Foreclosure Hazard Stories… #46 and #47

It doesn’t seem to matter how long you do something… there is always something new to learn.

In the past week we’ve had two “learning experiences” I’d prefer to have skipped.

1. You Need Accurate Info at the Foreclosure Auction

Accurate information is a must.  Everybody knows that.  But we learned today  information can be “accurate” and “misleading” at the same time.

We have a spreadsheet listing every property for each day’s foreclosure auction.  Our list has all the information we think we need to make intelligent decisions… case number, names, address, size, year, type of construction, etc.  This way if the bank offers a deep discount on something we didn’t see, at least we have a fighting chance of deciding whether to bid.

Well, there wasn’t much of interest at this particular sale.  But there was one property where the bank’s maximum bid seemed really cheap.  We were generally familiar with the area, even though we had not seen the particular house.  It was a new house, on a little bit of land, in an area of farms. And it sounded like a great deal.

So we bid on it, won and paid the deposit.  $3k in cash.

Then we drove out to see our new house.  And then we realized our mistake.

Well… the mistake of the person who prepared our spreadsheet.

See, our list said this was a “2034SF/08” house.  That means it is just over two-thousand square feet of living space, built in 2008.  Or, at least, that’s what it is SUPPOSED to mean.

Turns out… this is a 1908 house.  Not a 2008 house.  Hundred years off.  Our spreadsheet was accurate… it was in fact an “08” house… just not “2008”.  That’s extremely accurate and incredibly misleading at the same time.

A 2008 house would have been a no-brainer… easy rehab and flip for top dollar. 

A 1908 was also a no-brainer…. forfeit the deposit.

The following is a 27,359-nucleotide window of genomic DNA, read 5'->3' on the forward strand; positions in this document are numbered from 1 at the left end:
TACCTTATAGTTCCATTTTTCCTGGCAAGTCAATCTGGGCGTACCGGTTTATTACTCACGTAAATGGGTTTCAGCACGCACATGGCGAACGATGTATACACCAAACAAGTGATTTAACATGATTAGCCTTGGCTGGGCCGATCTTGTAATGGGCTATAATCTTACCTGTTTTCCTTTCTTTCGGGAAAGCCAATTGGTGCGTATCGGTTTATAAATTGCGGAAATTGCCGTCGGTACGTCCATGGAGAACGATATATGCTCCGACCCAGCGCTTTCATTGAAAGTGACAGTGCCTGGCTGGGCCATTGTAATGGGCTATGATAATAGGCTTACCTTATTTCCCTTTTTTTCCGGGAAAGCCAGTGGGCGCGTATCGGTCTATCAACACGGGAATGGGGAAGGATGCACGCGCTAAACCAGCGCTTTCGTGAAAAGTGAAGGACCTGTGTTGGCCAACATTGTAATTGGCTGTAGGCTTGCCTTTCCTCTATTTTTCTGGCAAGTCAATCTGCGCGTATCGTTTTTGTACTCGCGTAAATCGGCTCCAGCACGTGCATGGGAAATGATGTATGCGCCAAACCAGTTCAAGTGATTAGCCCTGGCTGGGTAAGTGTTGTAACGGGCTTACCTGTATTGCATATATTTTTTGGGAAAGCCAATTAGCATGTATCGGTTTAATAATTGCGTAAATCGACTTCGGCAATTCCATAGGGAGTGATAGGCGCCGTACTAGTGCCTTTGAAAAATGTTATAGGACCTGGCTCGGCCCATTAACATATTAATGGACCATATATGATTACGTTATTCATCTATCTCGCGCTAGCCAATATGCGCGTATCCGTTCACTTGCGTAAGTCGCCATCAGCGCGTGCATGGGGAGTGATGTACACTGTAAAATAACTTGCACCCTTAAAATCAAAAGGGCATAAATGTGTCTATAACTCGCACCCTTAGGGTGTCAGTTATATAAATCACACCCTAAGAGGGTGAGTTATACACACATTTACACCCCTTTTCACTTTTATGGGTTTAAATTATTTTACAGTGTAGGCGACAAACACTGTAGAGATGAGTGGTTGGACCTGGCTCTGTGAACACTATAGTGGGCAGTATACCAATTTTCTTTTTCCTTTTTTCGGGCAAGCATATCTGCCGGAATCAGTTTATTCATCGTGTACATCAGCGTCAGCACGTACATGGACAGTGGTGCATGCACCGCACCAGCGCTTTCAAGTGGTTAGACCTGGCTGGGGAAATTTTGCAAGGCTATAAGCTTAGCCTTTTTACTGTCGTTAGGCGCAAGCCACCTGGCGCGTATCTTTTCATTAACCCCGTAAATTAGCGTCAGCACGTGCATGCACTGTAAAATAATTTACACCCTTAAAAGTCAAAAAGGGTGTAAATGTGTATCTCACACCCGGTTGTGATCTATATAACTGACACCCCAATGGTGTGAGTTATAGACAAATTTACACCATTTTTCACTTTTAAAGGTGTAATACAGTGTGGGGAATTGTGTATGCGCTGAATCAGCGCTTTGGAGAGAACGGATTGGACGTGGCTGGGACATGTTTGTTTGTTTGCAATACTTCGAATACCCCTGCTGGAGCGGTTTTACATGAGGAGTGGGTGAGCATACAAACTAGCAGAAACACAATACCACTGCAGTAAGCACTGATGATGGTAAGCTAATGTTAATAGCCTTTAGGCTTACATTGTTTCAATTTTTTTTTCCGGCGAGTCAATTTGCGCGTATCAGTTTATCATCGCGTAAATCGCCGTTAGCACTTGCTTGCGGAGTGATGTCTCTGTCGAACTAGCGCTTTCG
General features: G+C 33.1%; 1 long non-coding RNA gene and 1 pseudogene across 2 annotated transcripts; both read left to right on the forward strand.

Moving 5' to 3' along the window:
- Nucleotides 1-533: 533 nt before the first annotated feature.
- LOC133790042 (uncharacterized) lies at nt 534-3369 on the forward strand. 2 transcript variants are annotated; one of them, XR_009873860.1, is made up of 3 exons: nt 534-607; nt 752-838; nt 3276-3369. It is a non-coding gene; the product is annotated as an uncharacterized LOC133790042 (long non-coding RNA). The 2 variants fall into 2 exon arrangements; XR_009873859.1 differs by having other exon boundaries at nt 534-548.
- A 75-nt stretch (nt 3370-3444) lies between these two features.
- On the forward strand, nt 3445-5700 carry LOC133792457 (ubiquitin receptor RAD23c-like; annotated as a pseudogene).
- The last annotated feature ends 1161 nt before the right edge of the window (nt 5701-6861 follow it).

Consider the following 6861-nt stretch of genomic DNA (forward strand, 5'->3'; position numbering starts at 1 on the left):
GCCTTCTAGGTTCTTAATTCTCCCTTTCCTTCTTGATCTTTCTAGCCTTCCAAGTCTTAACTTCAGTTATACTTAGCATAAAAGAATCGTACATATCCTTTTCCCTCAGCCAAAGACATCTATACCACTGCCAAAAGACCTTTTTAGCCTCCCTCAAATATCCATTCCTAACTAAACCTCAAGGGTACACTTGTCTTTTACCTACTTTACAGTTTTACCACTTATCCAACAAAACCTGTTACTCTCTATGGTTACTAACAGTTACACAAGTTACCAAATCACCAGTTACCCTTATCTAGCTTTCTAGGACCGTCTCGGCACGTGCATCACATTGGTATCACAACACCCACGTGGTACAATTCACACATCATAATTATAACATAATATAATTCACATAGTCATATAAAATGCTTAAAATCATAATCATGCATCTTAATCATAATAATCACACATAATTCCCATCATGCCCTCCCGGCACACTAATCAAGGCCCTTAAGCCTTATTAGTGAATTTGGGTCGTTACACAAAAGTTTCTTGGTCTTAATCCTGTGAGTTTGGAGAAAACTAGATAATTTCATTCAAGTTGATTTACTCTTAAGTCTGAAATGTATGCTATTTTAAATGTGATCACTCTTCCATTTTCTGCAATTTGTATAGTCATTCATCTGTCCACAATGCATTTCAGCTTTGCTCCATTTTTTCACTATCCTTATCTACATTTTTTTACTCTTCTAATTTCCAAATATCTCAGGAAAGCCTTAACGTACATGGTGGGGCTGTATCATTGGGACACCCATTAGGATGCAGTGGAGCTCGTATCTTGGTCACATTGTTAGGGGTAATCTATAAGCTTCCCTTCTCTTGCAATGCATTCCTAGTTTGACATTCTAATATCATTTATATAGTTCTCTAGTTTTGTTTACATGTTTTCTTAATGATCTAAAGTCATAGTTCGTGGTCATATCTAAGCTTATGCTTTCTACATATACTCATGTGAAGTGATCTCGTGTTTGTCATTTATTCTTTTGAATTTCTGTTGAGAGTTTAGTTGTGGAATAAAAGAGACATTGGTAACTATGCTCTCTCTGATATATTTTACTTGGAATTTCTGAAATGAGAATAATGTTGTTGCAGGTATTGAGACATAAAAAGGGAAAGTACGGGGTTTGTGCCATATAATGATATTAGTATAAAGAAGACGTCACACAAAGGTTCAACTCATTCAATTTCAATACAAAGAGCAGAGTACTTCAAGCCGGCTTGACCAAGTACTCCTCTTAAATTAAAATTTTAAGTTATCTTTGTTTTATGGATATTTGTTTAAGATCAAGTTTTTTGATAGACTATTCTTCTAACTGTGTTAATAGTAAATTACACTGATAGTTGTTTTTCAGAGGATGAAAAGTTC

Any way… lesson learned, right?

2. You Just Can’t Avoid Crazy People.

We bought a great house about a month ago.  The owners had done everything they could to keep the house… filing answers, counterclaims, motions and appeals.  They had even filed a separate federal lawsuit, alleging the foreclosing bank committed fraud.  ALL of this crap had been summarily dismissed.

We had to evict the owners, who still thought the federal lawsuit protected them (even though it was dismissed months earlier).  They were a little nasty about it… telling our agent that he needed to find a better job, wasn’t getting paid enough, and didn’t know what he was talking about.  However, once the Sheriff posted the writ, they moved all their things.  Surprisingly, they even left the house relatively clean.

So we rehabbed (tile, carpet, counters, paint, pool screen, etc) and put the house on the market.  Got a contract right away at our asking price.

Great.  Just the way it is supposed to work.  Everything is perfect.

Then right before closing, the old owners filed a “lis pendens” in the public records.


Now, all a lis pendens does is warn people a property is involved in litigation.  This particular lis pendens is complete bullshit… it references the state foreclosure case and the federal case they filed… both of which have been dismissed and appeal times have run.  So the “pending” action it supposedly warns of is non-existent.  And it doesn’t even give the property address, so it doesn’t meet the definition of a lis pendens either.

There is absolutely no merit to their claim, and we will have it resolved within a week.  Luckily, we know exactly what to do, and can handle this inexpensively and quickly, since we don’t have to hire outside legal counsel.  More importantly, these owners filed their bullshit paperwork with enough lead time that it won’t screw up our closing.

But you can’t predict Crazy. 

And if this had happened to another investor… or happened a little closer to the closing… it could cost a LOT of money.  And it could cost the deal.  Obviously Crazy Owner has no money… so even if the court sanctions them for wasting everybody’s time, good luck collecting.

Just another risk of buying foreclosures at the auction.  Luckily this one wasn’t our fault and could never have been predicted….

What other risks have you seen at foreclosure sales?  What have Crazy People done to mess up your investments?

Please COMMENT below– Thanks!